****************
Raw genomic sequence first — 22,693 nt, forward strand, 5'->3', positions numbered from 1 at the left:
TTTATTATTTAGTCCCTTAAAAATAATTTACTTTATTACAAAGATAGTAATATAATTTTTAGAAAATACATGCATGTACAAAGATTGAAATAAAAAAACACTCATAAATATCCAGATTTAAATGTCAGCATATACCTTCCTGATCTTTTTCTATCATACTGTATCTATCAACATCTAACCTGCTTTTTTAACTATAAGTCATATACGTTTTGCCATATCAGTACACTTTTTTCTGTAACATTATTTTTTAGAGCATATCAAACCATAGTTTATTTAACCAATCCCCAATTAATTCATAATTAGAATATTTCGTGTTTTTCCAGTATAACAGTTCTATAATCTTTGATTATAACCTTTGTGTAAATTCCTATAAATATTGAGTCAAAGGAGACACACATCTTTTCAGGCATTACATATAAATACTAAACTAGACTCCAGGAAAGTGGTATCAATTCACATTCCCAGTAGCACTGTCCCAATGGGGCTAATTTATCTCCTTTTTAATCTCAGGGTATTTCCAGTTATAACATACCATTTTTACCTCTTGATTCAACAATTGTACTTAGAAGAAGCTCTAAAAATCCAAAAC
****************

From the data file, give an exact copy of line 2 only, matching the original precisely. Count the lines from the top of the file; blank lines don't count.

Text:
TTTATTATTTAGTCCCTTAAAAATAATTTACTTTATTACAAAGATAGTAATATAATTTTTAGAAAATACATGCATGTACAAAGATTGAAATAAAAAAACACTCATAAATATCCAGATTTAAATGTCAGCATATACCTTCCTGATCTTTTTCTATCATACTGTATCTATCAACATCTAACCTGCTTTTTTAACTATAAGTCATATACGTTTTGCCATATCAGTACACTTTTTTCTGTAACATTATTTTTTAGAGCATATCAAACCATAGTTTATTTAACCAATCCCCAATTAATTCATAATTAGAATATTTCGTGTTTTTCCAGTATAACAGTTCTATAATCTTTGATTATAACCTTTGTGTAAATTCCTATAAATATTGAGTCAAAGGAGACACACATCTTTTCAGGCATTACATATAAATACTAAACTAGACTCCAGGAAAGTGGTATCAATTCACATTCCCAGTAGCACTGTCCCAATGGGGCTAATTTATCTCCTTTTTAATCTCAGGGTATTTCCAGTTATAACATACCATTTTTACCTCTTGATTCAACAATTGTACTTAGAAGAAGCTCTAAAAATCCAAAAC